RBI further extends deadline for deletion of card-on-file data

By Shilpa Mankar Ahluwalia and Shobhit Shukla, Shardul Amarchand Mangaldas & Co

On 23 December 2021, the Reserve Bank of India (RBI) further extended for six months the deadline for removal of card-on-file (CoF) data. Payment aggregators (PAs) and merchants may thus continue to store customer card credentials until 30 June 2022.

RBI further extends deadline for deletion of card-on-file data Shilpa Mankar Ahluwalia
Shilpa Mankar Ahluwalia
Shardul Amarchand Mangaldas & Co

By way of the Guidelines on Regulation of PAs and Payment Gateways dated 17 March 2020 (PA-PG Guidelines), the RBI had announced a prohibition on the storage of card data by PAs, merchants and intermediaries other than card issuers and networks. The card payments industry has been concerned about the disruption that this will create for card transactions, for customers, merchants and intermediaries alike. Some stakeholders argue that less restrictive alternatives may achieve the same aim with less disruption to the card payments ecosystem.

The storage prohibition, originally to come into effect in June 2021, was deferred first to December 2021 and has now been deferred to June 2022 to give the market time to implement workable solutions while maintaining the seamlessness of card transactions. Since the notification of the PA PG Guidelines, the RBI has supported tokenisation as a viable solution.

Tokenisation refers to the conversion of customers’ card details to a unique token, which can be stored and used by merchants and intermediaries to execute card transactions with greater security and similar efficiency. To make tokenisation the industry norm and to complement the framework for device-based tokenisation (introduced in January 2019), the RBI issued a framework for CoF tokenisation in September 2021.

While many market players have indicated their in-principle readiness for tokenisation, several industry bodies, including the National Association of Software and Service Companies and the Alliance of Digital India Foundation, requested for a phased implementation of the data storage prohibition and the tokenisation mandate. They pointed out that the technological infrastructure required for tokenised card transactions had not yet been put in place by a number of participants in the transaction chain. Even for merchants that had the technical capability, the process remained incomplete as most cardholders had not consented or been migrated to the tokenised ecosystem. Thus, if card details were to be purged without being tokenised, cardholders would need to provide card details for each transaction, likely resulting in a significant fall in the number of card payments. Smaller merchants that have struggled to implement tokenised card transactions within the timeframe would be the most affected.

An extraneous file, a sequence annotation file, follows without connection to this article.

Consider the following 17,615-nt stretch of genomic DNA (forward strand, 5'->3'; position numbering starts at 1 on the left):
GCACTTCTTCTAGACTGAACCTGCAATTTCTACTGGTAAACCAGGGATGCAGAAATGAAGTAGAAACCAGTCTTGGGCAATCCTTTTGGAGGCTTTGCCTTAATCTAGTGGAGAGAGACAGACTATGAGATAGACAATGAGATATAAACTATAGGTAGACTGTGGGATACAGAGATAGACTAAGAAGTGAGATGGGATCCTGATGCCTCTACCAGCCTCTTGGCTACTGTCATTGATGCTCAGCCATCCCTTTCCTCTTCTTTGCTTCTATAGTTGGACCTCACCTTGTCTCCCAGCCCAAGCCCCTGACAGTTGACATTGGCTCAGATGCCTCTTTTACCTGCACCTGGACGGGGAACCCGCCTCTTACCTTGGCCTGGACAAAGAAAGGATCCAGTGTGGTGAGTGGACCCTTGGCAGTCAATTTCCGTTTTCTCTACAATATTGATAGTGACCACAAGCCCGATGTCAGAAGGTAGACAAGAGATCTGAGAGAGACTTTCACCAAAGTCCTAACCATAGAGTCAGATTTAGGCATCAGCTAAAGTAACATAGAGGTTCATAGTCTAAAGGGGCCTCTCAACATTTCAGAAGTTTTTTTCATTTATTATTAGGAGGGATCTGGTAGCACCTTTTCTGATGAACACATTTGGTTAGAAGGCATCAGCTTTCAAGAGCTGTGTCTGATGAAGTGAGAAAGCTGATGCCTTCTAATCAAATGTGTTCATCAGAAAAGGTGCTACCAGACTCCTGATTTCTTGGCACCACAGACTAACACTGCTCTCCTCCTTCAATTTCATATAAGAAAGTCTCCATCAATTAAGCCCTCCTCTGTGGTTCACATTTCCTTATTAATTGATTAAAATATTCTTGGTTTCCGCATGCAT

RBI further extends deadline for deletion of card-on-file data Shobhit Shukla
Shobhit Shukla
Research Fellow
Shardul Amarchand Mangaldas & Co

Industry representatives pointed out that the framework did not indicate how card payments such as e-mandates, EMIs, refunds, cashbacks and guest checkouts were to be processed. Such payments are typically processed by the merchant using the card details stored on its server. While the PA-PG Guidelines allowed storage of card credentials for a limited period for the purpose of transaction tracking and/or reconciliation, the guidelines on CoF tokenisation only allow the storage of the last four digits of the card number, which are allegedly inadequate for a merchant to process any subsequent transaction with a customer.

Crucially, besides deferring the timeline for the deletion of card data, the RBI has advised stakeholders to devise alternative mechanisms, in addition to tokenisation, for any use-case or post-transaction activity that currently involves storing card data. While the RBI maintains that merchants cannot store customer card data, alternative mechanisms may be developed to handle multiple use-cases, either linked to the payment transaction itself, such as recurring e-mandates and EMI transactions, or connected to post-transaction activities such as chargebacks, disputes, rewards and loyalty programmes. It is unclear what kinds of alternative mechanisms would be acceptable and whether they would need approval either by the RBI or by a licensed entity such as the card issuer or the card network.

The introduction of CoF tokenisation by the RBI was followed by the launch of several tokenisation-related offerings. The RBI’s latest clarification has been well received and the market may see the introduction of many more solutions that allow for the processing of card payments while minimising the exposure of card credentials.

Shilpa Mankar Ahluwalia is a partner and Shobhit Shukla is a research fellow at Shardul Amarchand Mangaldas & Co

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